Monday morning made camp bread to go with fish for breakfast. Today would have a ling portage and a couple little ones. We first carried to Slang Pond to fish a little knowing we probably would not have much time on our way out on Friday. It was quite breezy so fishing was a constant battle with the canoe being blown around. I spent more time exploring the shoreline. Back at the carry we hid the cooler to grab on our way out since we would not need it any more. The 1.4 mile portage started off very nice on a soft piney path. Soon it hit the flooded beaver section I recalled from years ago. Removing portage yoke, a quick paddle across and we were back on the nice trail. For a while I thought to myself this portage trail is nicer than most of the Adirondack backpacking trails. Then the muddy rocky section began. With all the dry weather it was not bad at all. It was apparent alot of work had been done placing rocks as steps over the years. The next couple ponds would be shorter carries. We had lunch across the pond right after I stepped out of the canoe into a deep spot filling my muck boot with water. Grrr.

Dan would fish the small ponds and I went ahead to secure a campsite on Little Long Pond. The sky was becoming more overcast as the day went on. At Little Long the mosquitoes were awful at the put-in. I loaded up as swiftly as I could. Spotted a few canoes heading out of the Pond towards Fish Pond. As I paddled towards the narrows two other paddlers coming the other direction pulled up on shore at one of the campsites. I paddled past and headed to the unmarked carry over the esker to Little Fish Pond. This carry was steep. Tough going up and even tougher going down. Not finding a site on Little Fish I checked out the outlet for a ways until the current picked up. I headed back to Little Long. This time I double carried over the esker. The sky was getting cloudier. The couple had left the campsite so I went to check it out. Not great, but we needed something. I set up a tarp in case of rain and then went to the portage to Lydia. The campsite here was a bit nicer but in the woods and most likely buggy. I headed back to camp. Minutes after getting back in the canoe the sky opened up. I pulled under a tree near shore and put on rain gear. Back at camp I waited for Dan. The rain subsided and soon,Dan arrived. We shared our tales and we set up camp for good. Had to gather wood from the far shore. Stored some under the tarp for the morning. A little rain off and on. Subsided long enough for dinner which was nice.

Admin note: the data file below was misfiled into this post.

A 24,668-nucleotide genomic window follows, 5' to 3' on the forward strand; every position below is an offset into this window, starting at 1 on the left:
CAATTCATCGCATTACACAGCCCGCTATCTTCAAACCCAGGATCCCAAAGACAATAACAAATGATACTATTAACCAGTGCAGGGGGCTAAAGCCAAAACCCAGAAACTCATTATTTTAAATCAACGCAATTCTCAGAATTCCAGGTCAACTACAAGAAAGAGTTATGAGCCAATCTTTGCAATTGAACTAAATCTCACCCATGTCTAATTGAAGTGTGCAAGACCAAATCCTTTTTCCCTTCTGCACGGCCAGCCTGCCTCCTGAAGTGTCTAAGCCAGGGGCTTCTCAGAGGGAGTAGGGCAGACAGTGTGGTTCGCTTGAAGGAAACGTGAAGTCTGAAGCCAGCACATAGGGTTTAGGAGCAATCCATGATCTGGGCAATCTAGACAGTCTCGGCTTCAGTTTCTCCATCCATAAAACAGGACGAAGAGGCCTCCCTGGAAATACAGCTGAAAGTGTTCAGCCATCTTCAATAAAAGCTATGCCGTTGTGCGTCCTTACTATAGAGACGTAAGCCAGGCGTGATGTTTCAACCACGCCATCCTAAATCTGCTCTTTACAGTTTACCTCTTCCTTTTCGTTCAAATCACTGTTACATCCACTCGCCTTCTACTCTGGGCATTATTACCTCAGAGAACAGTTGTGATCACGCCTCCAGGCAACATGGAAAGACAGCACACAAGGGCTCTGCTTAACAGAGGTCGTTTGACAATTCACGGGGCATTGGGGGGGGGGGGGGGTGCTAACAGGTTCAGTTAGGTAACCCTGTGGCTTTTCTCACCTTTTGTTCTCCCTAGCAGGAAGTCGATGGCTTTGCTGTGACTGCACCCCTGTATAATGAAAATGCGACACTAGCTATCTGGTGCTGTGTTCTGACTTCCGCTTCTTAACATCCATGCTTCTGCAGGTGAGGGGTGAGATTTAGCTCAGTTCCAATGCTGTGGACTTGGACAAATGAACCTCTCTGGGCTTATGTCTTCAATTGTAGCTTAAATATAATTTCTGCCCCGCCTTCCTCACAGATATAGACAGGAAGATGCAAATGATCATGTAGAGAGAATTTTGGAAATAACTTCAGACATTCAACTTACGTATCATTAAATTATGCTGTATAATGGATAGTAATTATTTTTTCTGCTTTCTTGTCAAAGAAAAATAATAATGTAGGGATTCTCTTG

Big storm over the night. Some bright flashes of lightning, but it stayed quite far away.  Again rain on/off in the morning. Ate breakfast under the tarp. Dan would fish the small ponds here while I paddled ahead to hopefully get one of the lean-tos at Fish Pond. The carry was quick although hot and buggy especially with rain gear on. Once in the water at Fish the rain came again. The first campsite was empty, but I headed east towards the inlet and lean-to. It appeared I was alone on the pond. Surpisingly I found the lean-to empty. I headed across the lake to check the other lean-to when I spotted another paddler. Not wanting to lose the spot, I turned back and secured our site. Gathered firewood and made a smudge fire. As the day went on the sun began to fight its way through the humidity. I dried out my tarp in the open area near camp. Dan arrived and we set up officially. He had checked out the Lydia campsite and said I made the right call yesterday. The sun eventually won out so we paddled a bit and Dan fished the deeps. I checked out the inlet and the shore near the cliffs. Dan pulled in a 22 inch laker which would be dinner and breakfast. Looked towards the north for comet NEOWISE but the horizon was obscured by the trees on the esker across the lake.

Plan for today was just relaxing. We were spending another day on the pond. I talked to the family at the other lean-to and they said they were leaving. They offered for me to put some gear in the lean-to to "claim it" which I did. Paddled back to camp and packed up. When the family departed we set up our gear. Dan fished more, we day tripped to a tiny pond with a little used portage trail. I checked out the cliffs. Back at camp we swam a bit. I took a post lunch nap. Great day paddling and relaxing and exploring the area. We seemed to have the pond to ourselves. There were two guys camped at the site between Fish and Little Fish who we would see occasionally. We swam some more. Not being very hungry we skipped dinner and had a snack instead. Sat by the water for a nice sunset. I slept like great.

Another early morning. We had a long way to get back. Two longish portages of 0.9 miles and 1.3 miles and a couple short ones. Took us all day which included some time fishing and swimming as well as a long lunch. The wind was in our face on the main paddle back to the car. Was 5pm before we eventually got back. Drove through a major storm with almost zero visibility. Glad we weren't on the water for that one.